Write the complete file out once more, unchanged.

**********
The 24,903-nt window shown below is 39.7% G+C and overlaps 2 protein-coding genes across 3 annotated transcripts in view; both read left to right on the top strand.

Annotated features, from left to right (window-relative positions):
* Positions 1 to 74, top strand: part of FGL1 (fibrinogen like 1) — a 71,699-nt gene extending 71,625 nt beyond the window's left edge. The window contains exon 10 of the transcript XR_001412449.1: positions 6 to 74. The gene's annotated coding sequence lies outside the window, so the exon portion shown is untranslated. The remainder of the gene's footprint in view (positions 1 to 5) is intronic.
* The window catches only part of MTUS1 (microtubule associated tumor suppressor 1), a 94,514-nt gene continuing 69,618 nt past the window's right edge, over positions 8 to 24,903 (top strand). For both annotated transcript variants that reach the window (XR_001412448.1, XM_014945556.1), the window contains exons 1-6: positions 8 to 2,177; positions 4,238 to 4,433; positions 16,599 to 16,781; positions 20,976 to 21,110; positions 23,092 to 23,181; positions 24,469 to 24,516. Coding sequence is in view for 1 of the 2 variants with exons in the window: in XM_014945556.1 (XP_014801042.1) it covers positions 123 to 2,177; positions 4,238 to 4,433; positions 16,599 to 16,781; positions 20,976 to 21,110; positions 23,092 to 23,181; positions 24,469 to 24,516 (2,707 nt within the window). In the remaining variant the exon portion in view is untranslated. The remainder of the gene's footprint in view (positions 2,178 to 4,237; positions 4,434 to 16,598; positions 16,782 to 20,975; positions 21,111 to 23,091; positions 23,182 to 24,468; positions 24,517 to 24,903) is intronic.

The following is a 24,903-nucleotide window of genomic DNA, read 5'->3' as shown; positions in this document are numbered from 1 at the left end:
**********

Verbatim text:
The 24,903-nt window shown below is 39.7% G+C and overlaps 2 protein-coding genes across 3 annotated transcripts in view; both read left to right on the top strand.

Annotated features, from left to right (window-relative positions):
* Positions 1 to 74, top strand: part of FGL1 (fibrinogen like 1) — a 71,699-nt gene extending 71,625 nt beyond the window's left edge. The window contains exon 10 of the transcript XR_001412449.1: positions 6 to 74. The gene's annotated coding sequence lies outside the window, so the exon portion shown is untranslated. The remainder of the gene's footprint in view (positions 1 to 5) is intronic.
* The window catches only part of MTUS1 (microtubule associated tumor suppressor 1), a 94,514-nt gene continuing 69,618 nt past the window's right edge, over positions 8 to 24,903 (top strand). For both annotated transcript variants that reach the window (XR_001412448.1, XM_014945556.1), the window contains exons 1-6: positions 8 to 2,177; positions 4,238 to 4,433; positions 16,599 to 16,781; positions 20,976 to 21,110; positions 23,092 to 23,181; positions 24,469 to 24,516. Coding sequence is in view for 1 of the 2 variants with exons in the window: in XM_014945556.1 (XP_014801042.1) it covers positions 123 to 2,177; positions 4,238 to 4,433; positions 16,599 to 16,781; positions 20,976 to 21,110; positions 23,092 to 23,181; positions 24,469 to 24,516 (2,707 nt within the window). In the remaining variant the exon portion in view is untranslated. The remainder of the gene's footprint in view (positions 2,178 to 4,237; positions 4,434 to 16,598; positions 16,782 to 20,975; positions 21,111 to 23,091; positions 23,182 to 24,468; positions 24,517 to 24,903) is intronic.

The following is a 24,903-nucleotide window of genomic DNA, read 5'->3' as shown; positions in this document are numbered from 1 at the left end: